Making positive strides
Video gait analysis can help runners get more from their workouts, while causing less stress on joints
I am a morning runner, and a cool-weather runner.
So what am I doing out here in the afternoon, in 90-degree heat?
Running, is the simple answer.
But this isn’t the mindless running that is my routine, the kind where my friends and I run only as fast as we’re able and still carry on a conversation.
This is a running clinic organized by Blake Marlia, DPT (doctor of physical therapy) at Baker Valley Physical Therapy. He was joined by Caleb McIlmoil, DPT, and Flint Stearns, OT (occupational therapist).
The goal is to help us run longer, faster and better by tweaking a few things — form, foot strike and stride rate.
Let me explain these, based on my own experience.
To obtain a baseline of our individual running style, Marlia did a video gait analysis — we ran on a treadmill while he took a video, which we then scrutinized for those three fancy-sounding words.
First, form: Turns out I run with a hunched stance and don’t use my arms efficiently.
He had me pull my shoulders back, bringing my stance more upright (which also makes it easier to breathe). As for my arms, the elbows should swing back, then only as far forward as my body — a small, quick movement.
Next comes foot strike. I am a heel striker, which means I land on the heel of my shoes. This has gotten a lot of attention thanks to the barefoot and minimalist running movement — turns out heel striking puts more force on your joints.
The better form is to land on your midfoot or forefoot, which keeps your foot beneath you rather than stretched out front. This, theoretically, reduces the pounding on your leg muscle and joints.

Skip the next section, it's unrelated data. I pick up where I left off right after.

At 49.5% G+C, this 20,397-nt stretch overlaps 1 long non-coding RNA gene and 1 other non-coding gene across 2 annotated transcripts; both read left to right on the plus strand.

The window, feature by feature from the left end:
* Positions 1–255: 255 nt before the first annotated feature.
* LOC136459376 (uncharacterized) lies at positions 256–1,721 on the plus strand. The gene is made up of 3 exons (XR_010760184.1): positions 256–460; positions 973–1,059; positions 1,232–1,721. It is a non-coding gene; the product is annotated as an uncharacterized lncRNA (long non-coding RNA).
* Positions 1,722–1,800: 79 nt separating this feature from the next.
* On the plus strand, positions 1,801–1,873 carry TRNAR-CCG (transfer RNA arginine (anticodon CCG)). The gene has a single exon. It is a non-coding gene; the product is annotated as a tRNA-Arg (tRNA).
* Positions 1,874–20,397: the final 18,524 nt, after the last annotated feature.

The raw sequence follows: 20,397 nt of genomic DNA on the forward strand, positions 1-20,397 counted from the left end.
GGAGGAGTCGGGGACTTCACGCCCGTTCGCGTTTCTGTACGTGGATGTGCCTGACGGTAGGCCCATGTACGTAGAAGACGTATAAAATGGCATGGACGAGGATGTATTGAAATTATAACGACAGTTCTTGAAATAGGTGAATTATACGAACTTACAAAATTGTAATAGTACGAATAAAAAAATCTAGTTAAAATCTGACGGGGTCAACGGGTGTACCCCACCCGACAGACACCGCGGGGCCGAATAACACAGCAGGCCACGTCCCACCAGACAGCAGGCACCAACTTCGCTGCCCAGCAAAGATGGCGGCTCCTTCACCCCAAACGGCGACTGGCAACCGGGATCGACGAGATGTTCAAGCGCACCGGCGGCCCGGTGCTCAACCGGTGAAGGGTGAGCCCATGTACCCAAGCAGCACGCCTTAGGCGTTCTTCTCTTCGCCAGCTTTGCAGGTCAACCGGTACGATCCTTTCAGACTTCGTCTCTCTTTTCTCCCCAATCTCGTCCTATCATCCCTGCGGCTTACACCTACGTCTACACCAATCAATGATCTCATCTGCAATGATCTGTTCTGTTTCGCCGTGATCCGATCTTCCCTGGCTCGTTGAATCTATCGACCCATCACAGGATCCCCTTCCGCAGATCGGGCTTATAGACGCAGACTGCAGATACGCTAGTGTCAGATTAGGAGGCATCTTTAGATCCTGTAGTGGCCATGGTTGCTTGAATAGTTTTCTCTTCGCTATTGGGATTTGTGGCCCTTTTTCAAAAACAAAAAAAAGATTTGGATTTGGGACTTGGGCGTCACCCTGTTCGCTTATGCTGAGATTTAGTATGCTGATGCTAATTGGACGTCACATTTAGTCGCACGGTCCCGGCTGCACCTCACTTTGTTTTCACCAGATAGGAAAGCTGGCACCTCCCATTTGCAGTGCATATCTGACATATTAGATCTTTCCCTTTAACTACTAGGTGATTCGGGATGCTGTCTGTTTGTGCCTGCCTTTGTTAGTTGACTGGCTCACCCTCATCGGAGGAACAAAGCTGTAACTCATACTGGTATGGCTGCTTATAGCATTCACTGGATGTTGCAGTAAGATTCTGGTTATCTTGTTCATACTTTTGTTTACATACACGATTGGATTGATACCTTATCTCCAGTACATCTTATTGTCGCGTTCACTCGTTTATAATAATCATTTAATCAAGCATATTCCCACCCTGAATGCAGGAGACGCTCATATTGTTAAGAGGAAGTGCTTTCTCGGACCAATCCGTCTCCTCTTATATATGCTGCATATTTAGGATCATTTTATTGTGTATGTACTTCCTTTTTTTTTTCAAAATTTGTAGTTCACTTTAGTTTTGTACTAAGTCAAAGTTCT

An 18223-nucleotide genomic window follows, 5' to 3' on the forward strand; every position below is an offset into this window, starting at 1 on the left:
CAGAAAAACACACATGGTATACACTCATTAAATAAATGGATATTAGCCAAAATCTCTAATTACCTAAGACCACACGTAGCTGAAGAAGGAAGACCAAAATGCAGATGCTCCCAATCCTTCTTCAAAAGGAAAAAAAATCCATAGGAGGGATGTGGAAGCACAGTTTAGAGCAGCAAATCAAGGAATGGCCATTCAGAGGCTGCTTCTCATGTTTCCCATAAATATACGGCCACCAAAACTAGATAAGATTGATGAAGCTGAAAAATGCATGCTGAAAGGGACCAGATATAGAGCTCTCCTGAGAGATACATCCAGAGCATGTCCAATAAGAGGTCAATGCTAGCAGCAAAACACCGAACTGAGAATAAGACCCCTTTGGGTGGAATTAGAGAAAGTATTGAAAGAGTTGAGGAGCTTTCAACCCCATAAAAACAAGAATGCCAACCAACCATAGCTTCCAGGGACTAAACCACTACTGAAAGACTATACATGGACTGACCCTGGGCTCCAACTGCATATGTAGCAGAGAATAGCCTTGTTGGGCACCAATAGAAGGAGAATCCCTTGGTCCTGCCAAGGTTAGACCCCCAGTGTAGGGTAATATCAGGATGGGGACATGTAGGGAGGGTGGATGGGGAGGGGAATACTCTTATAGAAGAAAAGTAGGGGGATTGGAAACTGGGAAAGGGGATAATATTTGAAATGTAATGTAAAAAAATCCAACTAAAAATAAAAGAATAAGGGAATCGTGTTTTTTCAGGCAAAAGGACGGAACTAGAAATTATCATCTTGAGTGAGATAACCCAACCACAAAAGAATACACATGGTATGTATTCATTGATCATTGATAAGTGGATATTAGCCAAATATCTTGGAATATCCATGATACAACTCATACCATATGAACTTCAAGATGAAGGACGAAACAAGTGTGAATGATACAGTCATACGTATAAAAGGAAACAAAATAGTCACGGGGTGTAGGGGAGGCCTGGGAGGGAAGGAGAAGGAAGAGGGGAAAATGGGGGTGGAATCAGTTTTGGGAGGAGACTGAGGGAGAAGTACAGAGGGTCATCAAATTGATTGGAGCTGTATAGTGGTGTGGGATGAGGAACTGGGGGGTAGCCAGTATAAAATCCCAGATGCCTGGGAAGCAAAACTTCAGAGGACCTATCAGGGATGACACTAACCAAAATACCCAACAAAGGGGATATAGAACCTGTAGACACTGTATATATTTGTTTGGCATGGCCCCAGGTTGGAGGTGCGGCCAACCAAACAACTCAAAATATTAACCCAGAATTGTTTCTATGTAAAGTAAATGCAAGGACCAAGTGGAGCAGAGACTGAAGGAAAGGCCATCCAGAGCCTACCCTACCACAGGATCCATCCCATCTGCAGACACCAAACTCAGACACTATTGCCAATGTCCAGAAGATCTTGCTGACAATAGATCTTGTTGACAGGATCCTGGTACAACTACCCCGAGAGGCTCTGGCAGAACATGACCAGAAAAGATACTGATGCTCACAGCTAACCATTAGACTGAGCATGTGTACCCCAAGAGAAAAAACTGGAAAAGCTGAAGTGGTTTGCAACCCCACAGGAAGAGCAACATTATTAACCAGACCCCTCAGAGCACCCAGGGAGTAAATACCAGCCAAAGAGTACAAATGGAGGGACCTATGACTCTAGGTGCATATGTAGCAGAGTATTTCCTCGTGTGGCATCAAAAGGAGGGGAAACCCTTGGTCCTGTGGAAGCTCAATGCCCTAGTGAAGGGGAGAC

(To test this out, try running across grass — you automatically run more on your toes, not landing on your heel.)
However, changing to a forefoot strike requires a shorter stride, which brings us to stride rate.
My original stride rate — the number of steps I took in a minute — was 160. The magic number is 180, which is more efficient and helps achieve a forefoot strike.
Guess what? There’s an app for that!
Marlia found a smartphone app called “Best Metronome” that audibly gives you a cue for the pace — you simply match your footfalls to the beat.
OK, not so simple.
This takes concentration, although the idea is that after practice it becomes your natural stride rate.
After six clinic meetings, it still takes more concentration — brain power — than I’m used to expending on a run.
I’m improving slowly — I’ve run a certain way for quite a few years, and it’s hard to change habits.
Another aspect of the running clinic is strength — for a month, we’ve learned a dozen different exercises designed to target the gluteus medius.
In layman’s terms, that’s part of your butt — the gluteus medius muscle is on the outside, near the hip.
When this muscle is weak, a runner’s form suffers as other larger muscles take up the slack to maintain running.
This glute muscle is a tough one to target, but McIlmoil introduced us to many effective exercises that leave the muscle burning as you finish the reps.
I noticed a difference after four weeks — my right hip no longer aches after I run, and my knees aren’t so tender.
As for my stride, it may take awhile before I can maintain 180 without the metronome chiming away from my phone.
However, for the final meeting, we did another gait analysis to compare to the first.
The difference is obvious — my posture is much better and my stride is quicker, which means I keep my feet below me rather than far out front.
But there is one thing I won’t be changing: I still prefer my cool morning runs over sweltering afternoons.